Prime Minister Benjamin Netanyahu on Wednesday told fellow coalition leaders he would back a major constitutional reform that would remove the High Court of Justice’s power to strike down Knesset legislation it deemed unconstitutional.
Netanyahu is reportedly seeking to institute the “British model” of judicial oversight, which would make the High Court’s rulings on the constitutionality of laws merely advisory. The reference to Britain comes from the UK Supreme Court’s limited powers when it comes to ruling on a law’s constitutionality under the British doctrine of parliamentary sovereignty.
At Wednesday’s meeting of top ministers, Netanyahu said he had already instructed Tourism Minister Yariv Levin to draft such a bill. A statement from the Likud party sent to Israeli media after the meeting said that “another meeting of coalition leaders will be convened on Sunday for an expedited discussion in order to move the legislation forward right away.”
Kulanu party leader Moshe Kahlon, who has vowed to block any legislation curtailing the High Court of Justice’s powers, was absent from Wednesday’s meeting. Kahlon, who serves as finance minister, has, however, expressed support only for a bill specifically bypassing the court on the asylum seeker issue, as has been proposed by the Jewish Home party.
Right-wing politicians in Israel have long sought to rein in the High Court, which is among the most powerful in the democratic world. They have noted that the court accepts almost any party as having standing to appeal against laws and actions by the state, and that the court’s powers, which have grown over the years, have no clear constitutional basis. Right-wing politicians have also complained that the court’s rulings have tended to favor liberal policies and minority rights over the desires of the voting majority.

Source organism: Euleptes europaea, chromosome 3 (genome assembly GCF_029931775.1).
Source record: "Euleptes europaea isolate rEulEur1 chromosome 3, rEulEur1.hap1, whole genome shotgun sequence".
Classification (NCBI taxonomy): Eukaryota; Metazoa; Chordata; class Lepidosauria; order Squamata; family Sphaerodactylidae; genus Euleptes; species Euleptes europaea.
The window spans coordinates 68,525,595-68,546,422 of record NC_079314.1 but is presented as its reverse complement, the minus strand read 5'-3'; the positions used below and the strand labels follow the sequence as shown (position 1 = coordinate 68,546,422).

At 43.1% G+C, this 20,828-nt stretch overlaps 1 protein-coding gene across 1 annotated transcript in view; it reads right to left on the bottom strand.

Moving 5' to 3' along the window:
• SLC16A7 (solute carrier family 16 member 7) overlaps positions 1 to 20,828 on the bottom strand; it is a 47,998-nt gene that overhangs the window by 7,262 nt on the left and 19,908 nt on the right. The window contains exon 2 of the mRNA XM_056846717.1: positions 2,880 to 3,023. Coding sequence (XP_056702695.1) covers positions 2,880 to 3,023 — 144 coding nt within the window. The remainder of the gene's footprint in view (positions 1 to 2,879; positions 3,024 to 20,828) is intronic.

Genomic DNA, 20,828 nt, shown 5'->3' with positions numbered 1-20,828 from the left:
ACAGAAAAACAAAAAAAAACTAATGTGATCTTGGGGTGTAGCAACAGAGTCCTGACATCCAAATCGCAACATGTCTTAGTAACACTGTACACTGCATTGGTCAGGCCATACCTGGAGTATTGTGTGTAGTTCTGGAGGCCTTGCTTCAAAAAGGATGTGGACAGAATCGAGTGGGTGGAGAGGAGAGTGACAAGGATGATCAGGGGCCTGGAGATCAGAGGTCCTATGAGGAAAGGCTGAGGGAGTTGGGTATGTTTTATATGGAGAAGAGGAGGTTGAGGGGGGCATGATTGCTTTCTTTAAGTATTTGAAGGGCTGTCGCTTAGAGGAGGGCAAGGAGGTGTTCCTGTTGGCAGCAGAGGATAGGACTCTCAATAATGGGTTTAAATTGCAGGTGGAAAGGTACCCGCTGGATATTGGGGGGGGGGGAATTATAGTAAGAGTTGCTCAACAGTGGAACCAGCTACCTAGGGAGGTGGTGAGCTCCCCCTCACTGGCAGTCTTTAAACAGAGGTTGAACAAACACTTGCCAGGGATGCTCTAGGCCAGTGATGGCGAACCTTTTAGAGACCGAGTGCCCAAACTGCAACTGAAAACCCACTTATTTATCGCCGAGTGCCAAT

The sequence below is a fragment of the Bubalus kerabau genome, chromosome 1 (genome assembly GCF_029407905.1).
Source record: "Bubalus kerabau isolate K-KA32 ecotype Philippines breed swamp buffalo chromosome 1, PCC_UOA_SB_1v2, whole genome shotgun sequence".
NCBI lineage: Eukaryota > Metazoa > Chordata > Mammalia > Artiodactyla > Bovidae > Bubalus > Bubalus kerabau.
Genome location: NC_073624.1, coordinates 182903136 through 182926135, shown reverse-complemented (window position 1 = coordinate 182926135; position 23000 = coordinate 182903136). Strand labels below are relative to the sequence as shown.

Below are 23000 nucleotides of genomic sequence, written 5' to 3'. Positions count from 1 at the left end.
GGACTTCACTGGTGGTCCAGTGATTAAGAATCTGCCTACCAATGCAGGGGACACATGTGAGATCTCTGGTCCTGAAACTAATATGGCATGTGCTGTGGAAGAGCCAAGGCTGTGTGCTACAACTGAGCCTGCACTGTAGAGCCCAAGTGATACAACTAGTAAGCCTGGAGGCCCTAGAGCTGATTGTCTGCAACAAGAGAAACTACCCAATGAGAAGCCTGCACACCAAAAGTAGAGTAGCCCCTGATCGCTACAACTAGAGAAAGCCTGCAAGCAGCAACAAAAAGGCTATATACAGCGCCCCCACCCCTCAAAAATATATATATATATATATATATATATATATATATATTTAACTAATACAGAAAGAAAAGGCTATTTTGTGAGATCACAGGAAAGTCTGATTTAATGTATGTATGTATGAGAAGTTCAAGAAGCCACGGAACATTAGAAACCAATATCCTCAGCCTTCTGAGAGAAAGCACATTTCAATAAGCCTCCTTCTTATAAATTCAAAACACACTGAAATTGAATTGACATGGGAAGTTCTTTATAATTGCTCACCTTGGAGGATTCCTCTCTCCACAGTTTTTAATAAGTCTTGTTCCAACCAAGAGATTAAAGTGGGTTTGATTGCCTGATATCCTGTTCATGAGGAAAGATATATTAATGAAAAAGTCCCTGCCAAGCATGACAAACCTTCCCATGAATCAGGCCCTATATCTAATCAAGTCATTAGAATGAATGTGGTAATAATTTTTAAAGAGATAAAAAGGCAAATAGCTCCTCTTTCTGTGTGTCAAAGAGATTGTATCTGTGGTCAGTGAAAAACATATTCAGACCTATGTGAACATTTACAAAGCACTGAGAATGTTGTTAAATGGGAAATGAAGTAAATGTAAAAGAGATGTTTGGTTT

The issue came to a head in recent months with the political dispute over efforts by the government to deport thousands of African asylum seekers, possibly to countries deemed unsafe, and to incarcerate many of those refusing deportation. Bucking popular sentiment, the High Court has repeatedly overturned the government’s decisions, sparking the ire of the political right.
Netanyahu’s announcement Wednesday also caused widespread speculation that he planned to call for early elections, and was adopting what was once considered a far-right position on the High Court to ensure he would be better able to compete for right-wing voters with the main challenger on his right, Jewish Home leader Naftali Bennett.
Bennett and Justice Minister Ayelet Shaked have for months attempted to advance legislation broadly limiting the High Court’s circumvention power. The proposed legislation has not made headway. The Jewish Home leader on Wednesday said he was “pleasantly surprised” by the prime minister’s newfound support and said his right-wing coalition party would vote in favor of any version of the bill.
In Wednesday’s announcement by Netanyahu, Likud took pains to explain that it was more aggressive in curtailing the court’s powers than Jewish Home. The Likud statement quoted Levin telling Bennett earlier in the day, “You want only a pinpoint supercession clause [for the asylum seekers deportation bill], which is a weak bill. We want to advance a stronger and broader bill.”
The announcement drew excoriation from the opposition.
Labor leader Avi Gabbay called it part of the current government’s “chain of corrupt laws.”
“The law to erase the High Court of Justice is another step in a chain of corrupt laws by the Netanyahu government. We will fight against any attempt to weaken this bastion of the rule of law and of human rights in Israel. I call on every woman and man, regardless of their political affiliation, to join us in this fight,” he said in a statement.